Here's the Thing

No Man’s Sky vs. Cyberpunk 2077

This column is a reprint from Unwinnable Monthly #135. If you like what you see, grab the magazine for less than ten dollars, or subscribe and get all future magazines for half price.


Here’s the Thing is where Rob dumps his random thoughts and strong opinions on all manner of nerdy subjects – from videogames and movies to board games and toys.


So. Cyberpunk 2077. That sure was a shitshow, wasn’t it?

I could drone on about how the game was such a mess upon its release that people began alleging that CDProjekt Red outright lied about the state of the game, or even the lowest hanging and most obvious fruit of how the game was literally so much of a goddamn mess at launch that Sony actually pulled it off of the PSN marketplace and offered refunds to everyone who bought it on the platform. I could (and might still) do that, but instead I have a question for us all to ponder: “What the fuck?” Because a little over four years ago we had a similar situation with an equally hyped-up game that had a very disappointing launch that resulted in people demanding refunds and accusing the developers of lying. But here’s the thing: people (read: The Gamers) were utterly furious about No Man’s Sky to the point where Hello Games’ Sean Murray – who had sort of become the face of the project – was getting death threats. And yet Cyberpunk 2077’s very similar (arguably worse, in my opinion) transgressions seem to be regarded as more funny than infuriating.

I’m gonna tell you all upfront that I don’t have any answers to any of this. The best I can offer is speculation and more questions, but I think these are things very much worth thinking about even if we can’t find definitive causes or perfect solutions.

I remember people angrily digging into No Man’s Sky to try and prove how Sean Murray was maliciously lying about the game during development in order to effectively steal money from innocent gamers (*gagging noises). People lost their fucking minds when they discovered two players could be in the same location but not see each other or interact. It was a goddamn scandal. But CDProjekt Red supposedly lied about performance and stability on the PlayStation 4 and Xbox One, currently a much bigger install base than the PlayStation 5 or Xbox Series X that both just released a little over a month ago and are still proving difficult to get a hold of for a lot of people. Why is there not a bigger stink about a company (allegedly) misleading consumers to such a degree?

Granted, yes, stinks are definitely being made. Some people and some outlets are talking about the mess that is Cyberpunk 2077 in a greater capacity than just reporting on Sony pulling the game off of PSN or the fact that OpenCritic is openly accusing the company of lying. This is good. But the masses by and large don’t seem to care all that much. Or rather, they do care in the sense that they can post videos to Twitter about how goofy the game is when a car randomly decided to do a barrel roll or a player character gets punted so far into the air that the entire game world’s map becomes a single pixel on a screen. Why is it okay that CDProjekt Red dropped the ball so spectacularly on a game that, supposedly, so many people were looking forward to more than any videogame ever? Why was it not okay when little indie studio Hello Games did the same thing with No Man’s Sky?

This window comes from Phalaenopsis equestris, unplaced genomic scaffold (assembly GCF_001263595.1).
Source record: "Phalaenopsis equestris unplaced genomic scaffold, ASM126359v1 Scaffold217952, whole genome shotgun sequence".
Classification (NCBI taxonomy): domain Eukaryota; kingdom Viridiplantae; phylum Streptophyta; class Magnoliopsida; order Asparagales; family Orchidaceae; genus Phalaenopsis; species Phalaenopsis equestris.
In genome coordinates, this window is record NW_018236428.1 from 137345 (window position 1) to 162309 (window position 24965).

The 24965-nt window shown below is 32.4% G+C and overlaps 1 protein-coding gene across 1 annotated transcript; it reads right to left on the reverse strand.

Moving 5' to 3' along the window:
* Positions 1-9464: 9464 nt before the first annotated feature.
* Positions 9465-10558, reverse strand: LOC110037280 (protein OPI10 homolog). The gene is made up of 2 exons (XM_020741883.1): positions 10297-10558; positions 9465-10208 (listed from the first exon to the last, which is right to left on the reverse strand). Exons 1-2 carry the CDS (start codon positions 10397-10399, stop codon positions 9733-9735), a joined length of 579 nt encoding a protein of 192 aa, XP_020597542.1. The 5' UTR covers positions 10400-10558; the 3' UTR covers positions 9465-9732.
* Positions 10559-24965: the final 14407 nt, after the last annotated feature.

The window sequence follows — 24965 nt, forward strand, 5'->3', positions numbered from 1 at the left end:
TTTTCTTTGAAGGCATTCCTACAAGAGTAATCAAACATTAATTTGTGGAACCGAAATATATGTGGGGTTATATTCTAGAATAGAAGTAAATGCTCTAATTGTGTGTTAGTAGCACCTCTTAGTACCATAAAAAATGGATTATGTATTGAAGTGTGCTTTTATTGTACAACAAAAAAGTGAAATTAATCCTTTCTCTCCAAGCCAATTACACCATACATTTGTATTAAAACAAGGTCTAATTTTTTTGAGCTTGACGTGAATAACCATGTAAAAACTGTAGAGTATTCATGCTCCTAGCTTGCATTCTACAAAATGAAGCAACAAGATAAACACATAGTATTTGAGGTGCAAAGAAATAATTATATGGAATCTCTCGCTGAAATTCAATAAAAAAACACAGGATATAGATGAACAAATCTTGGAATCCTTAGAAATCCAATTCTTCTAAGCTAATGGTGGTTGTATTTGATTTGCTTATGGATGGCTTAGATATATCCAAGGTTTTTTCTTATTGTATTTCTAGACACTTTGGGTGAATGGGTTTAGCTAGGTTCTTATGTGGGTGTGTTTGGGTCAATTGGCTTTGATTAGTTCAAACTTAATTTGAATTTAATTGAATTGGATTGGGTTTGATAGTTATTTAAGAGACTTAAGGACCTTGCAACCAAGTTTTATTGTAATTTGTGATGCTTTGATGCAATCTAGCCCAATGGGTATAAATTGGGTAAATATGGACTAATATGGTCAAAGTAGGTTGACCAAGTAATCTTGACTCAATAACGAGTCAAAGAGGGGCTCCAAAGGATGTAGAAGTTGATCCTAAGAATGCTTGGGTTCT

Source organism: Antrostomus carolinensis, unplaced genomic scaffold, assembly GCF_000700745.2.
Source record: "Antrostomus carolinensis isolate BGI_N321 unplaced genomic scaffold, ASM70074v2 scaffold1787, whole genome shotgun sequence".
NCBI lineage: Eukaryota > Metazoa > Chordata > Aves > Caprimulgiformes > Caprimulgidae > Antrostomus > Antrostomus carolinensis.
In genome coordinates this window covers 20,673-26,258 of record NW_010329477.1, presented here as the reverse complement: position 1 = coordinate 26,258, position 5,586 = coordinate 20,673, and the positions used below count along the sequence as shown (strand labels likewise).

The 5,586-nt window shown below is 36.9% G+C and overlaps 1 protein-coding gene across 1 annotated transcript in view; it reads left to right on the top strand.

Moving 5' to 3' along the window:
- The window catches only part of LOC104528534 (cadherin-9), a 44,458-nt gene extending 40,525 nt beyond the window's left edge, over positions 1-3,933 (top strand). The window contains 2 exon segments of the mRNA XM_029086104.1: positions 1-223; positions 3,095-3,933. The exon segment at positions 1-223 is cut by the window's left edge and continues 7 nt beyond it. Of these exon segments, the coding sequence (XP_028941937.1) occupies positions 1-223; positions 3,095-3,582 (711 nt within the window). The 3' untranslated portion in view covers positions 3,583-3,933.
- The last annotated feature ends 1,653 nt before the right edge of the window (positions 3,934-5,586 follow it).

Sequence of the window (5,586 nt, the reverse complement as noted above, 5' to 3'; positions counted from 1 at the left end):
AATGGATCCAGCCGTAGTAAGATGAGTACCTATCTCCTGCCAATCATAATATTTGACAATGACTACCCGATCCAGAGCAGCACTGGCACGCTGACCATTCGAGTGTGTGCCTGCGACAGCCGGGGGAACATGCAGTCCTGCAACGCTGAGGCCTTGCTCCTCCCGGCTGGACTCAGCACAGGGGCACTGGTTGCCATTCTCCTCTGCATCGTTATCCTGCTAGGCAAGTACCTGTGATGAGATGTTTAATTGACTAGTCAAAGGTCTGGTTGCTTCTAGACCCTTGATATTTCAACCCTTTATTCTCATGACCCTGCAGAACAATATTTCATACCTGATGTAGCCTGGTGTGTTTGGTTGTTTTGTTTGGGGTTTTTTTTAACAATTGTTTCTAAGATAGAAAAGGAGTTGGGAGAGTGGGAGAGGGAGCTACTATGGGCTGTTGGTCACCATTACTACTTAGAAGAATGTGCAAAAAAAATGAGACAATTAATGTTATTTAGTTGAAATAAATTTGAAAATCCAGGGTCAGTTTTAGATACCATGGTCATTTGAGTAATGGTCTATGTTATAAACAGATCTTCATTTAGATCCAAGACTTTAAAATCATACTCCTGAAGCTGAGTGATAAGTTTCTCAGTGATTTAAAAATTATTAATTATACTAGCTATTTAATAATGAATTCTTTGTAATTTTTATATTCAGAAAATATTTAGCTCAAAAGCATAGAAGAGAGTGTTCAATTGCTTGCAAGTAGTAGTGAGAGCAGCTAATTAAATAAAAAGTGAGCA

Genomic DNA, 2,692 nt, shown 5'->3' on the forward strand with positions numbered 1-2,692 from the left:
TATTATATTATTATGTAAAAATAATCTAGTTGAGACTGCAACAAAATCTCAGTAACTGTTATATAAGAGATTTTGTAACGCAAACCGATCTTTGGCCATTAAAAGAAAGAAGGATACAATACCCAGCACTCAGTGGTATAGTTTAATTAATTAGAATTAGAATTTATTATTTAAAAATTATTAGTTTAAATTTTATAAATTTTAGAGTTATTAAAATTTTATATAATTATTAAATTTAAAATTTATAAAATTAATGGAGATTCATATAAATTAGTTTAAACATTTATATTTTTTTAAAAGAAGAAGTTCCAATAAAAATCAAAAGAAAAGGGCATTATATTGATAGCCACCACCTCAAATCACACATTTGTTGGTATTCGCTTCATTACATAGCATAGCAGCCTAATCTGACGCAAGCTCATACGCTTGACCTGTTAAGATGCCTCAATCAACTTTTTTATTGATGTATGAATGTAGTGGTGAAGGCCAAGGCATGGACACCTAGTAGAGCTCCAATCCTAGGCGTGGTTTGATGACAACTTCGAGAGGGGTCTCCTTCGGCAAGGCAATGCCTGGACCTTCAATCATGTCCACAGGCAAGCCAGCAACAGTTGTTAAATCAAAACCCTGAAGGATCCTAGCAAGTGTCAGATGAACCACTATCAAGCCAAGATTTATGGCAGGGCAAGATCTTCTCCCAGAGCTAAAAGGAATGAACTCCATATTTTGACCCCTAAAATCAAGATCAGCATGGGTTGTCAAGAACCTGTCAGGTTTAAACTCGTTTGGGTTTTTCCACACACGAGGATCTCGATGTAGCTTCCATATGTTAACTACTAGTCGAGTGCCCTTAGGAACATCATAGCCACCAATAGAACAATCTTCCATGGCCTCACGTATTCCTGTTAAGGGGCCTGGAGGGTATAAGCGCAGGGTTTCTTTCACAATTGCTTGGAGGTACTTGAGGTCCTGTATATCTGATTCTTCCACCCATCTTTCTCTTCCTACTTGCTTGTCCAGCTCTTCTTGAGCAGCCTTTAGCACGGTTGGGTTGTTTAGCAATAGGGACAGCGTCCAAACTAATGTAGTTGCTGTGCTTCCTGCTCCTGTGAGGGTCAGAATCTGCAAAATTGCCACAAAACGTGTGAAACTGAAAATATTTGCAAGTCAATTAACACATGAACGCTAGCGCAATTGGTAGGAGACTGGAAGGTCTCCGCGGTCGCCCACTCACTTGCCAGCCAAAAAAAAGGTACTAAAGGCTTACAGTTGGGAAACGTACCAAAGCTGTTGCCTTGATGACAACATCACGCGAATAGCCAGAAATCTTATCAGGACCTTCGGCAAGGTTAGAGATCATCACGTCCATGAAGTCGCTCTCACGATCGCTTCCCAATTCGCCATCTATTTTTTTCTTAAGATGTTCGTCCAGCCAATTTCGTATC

I’ve got three theories that are based entirely on my own speculation, so, you know, don’t try to interpret any of this as Definitely What Happened. But I’m going to share them anyway. First, maybe it was mostly the “edgelords” that were mad about No Man’s Sky, and maybe because Cyberpunk’s marketing and CDPR’s social media accounts have made it a point to pander to “edgelords” they’re far more willing to give Cyberpunk 2077 a pass? Or second and far more likely but still just theoretical, maybe it’s because for all its many, many, many faults, CDProjekt Red is highly regarded as a AAA game company while Hello Games was just “those folks that made Joe Danger” until Sean Murray became history’s greatest monster because he . . . said something would be in the game that wasn’t in the game when it came out? Third and also more likely, maybe it’s because people had a face and a name to associate with No Man’s Sky throughout its development, so they had a specific target rather than a nebulous brand to attack?

Look the point is it’s not okay for a videogame developer to mislead customers. It’s not okay for a company to lie about their intentions to not overwork their employees. It’s not okay to celebrate a company or developer for doing either or both of those things (or celebrate them in spite of it) It’s not okay for someone to threaten the life of another person because of a perceived slight. It’s not okay. So why is it okay for some people?


Rob Rich is a guy who’s loved video games since the 80s, and has had the good fortune of being able to write about them. The same goes for other nerdy stuff from Anime to Godzilla, and from Power Rangers toys to Transformers. He gave up on Twitter, because Twitter is garbage, but you can still find him on Instagram and Mastodon.

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